Adventure Stories

Slow Doesn’t Have to be Sad

Written by KellyS

I had been riding down tight, crispy tree runs full of moguls in Jackson Hole early in January. The snow was packed and hard, not the soft powder that had been covering the mountains a few weeks ago. I was having a tough time riding. My legs were tired and I was getting frustrated. I couldn’t turn my board as quickly as I knew I could.

Being outside it supposed to be meditative, healing, and awe-inspiring. It is all those things, but not the way that a lot of us, including me, tend to “do” being outside. I am usually pushing forward with a goal or a pace in mind. A ridge I want to get to, a mile marker, or a time of day. It’s a really fun and exhilarating way to experience the outdoors. It’s fast-paced and you get to cover a lot of ground. That’s not a bad way to do it! This way, you miss a lot of things too though. You miss out on thoughts and you miss out on scenery and the smaller details. You miss out on animal tracks on the trail and rare mushrooms just off to the side. You miss out on the moss on the trees and the glittering quartz rocks. By the time you get to camp, it’s time to set up and gather wood and it’s dark out!

This has always kind of bothered me that I was missing out on the smaller wonders within the larger landscape. In the summer of 2015, I started to slow down. Not because I was out of shape or lazy but because I discovered a new way to experience the outdoors. I started to go on plein air painting trips with my mom, a professional watercolor artist. Plein air painting means, “in open air” in French. It’s paintings that are done on site outdoors. Painting outside appeals to me because it combines my interests of painting and outdoor activities. It also presents a huge challenge artistically because the light is always changing. Shadows and highlights shift as clouds come and go overhead. Dusk comes and sets an orange glow on the grass and trees. You have to learn to paint with conviction and trust that you can adapt your painting to however the scene will change in the span of two hours. The painting will never look like an exact moment in time, it will always reflect different moments in time put together.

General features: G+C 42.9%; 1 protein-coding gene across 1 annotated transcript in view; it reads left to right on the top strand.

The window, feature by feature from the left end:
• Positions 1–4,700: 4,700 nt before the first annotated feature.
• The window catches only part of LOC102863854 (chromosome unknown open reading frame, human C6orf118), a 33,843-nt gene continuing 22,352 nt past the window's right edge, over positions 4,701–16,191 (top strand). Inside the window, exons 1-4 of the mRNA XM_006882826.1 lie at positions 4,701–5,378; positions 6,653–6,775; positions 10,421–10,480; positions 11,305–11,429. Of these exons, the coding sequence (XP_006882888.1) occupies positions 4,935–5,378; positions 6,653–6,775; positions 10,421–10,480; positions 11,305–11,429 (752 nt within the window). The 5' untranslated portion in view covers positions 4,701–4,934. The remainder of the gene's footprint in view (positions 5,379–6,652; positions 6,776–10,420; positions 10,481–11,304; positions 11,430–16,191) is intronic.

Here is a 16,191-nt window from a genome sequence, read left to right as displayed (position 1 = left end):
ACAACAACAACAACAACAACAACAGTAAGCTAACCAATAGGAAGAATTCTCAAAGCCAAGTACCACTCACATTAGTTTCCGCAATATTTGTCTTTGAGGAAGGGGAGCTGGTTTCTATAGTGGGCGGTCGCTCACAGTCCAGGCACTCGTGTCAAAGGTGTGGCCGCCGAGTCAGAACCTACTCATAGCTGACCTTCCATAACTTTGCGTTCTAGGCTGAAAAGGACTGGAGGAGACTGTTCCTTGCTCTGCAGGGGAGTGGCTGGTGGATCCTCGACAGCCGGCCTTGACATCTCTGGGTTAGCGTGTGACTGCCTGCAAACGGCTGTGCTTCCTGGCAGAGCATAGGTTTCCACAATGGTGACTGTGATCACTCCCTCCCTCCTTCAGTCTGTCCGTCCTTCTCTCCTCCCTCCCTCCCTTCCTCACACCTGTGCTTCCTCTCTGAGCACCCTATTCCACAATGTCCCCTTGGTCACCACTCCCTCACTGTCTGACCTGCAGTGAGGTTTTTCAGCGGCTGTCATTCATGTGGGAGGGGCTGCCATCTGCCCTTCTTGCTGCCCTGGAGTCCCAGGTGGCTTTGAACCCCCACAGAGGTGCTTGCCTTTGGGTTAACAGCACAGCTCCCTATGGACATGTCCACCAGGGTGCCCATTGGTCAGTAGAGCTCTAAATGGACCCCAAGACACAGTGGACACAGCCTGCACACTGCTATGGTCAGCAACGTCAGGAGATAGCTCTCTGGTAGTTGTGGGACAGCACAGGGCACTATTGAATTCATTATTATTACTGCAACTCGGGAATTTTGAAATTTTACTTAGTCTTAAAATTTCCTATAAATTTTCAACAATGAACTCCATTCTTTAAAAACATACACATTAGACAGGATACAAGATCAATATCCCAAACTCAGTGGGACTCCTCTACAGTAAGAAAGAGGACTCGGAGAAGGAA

Back to Jackson Hole. It was an unusually warm temperature inversion, 5 degrees at the base of the mountain and 22 higher up. I went to the car and grabbed by art pack. I had a new set up for my oil paints and was really excited to try it out. I rode up on the gondola and set up my spot near a flat traverse. Sitting on packed snow, my board on a rack, I sat in the snow and finally looked around me. It was a bluebird day and the valley was bright and white with snow covering the fields and flats down below. I finally relaxed and let go of my frustrations of riding earlier in the day and let go of any expectations I had for my painting.

This isn’t to say that we should all be painters. What I am saying is that there is a lot to be gained from slowing down and allowing yourself to enjoy the breaks.  Enjoy the stillness.  Maybe you like to sit and write poetry or describe what you see and feel. Maybe you stretch or go through some vinyasa flows. Maybe you listen to music. Maybe you sing or make your own music. Maybe you drop your pack or your bike and take out your camera and photograph what you see. There is space and there is time for creativity and reflection when you’re outside. It’s a new way to commit the experience and the scenery to memory. Not all trips have to be challenging and competitive or slow and introspective.  There’s room for both. 


Kelly Sheridan


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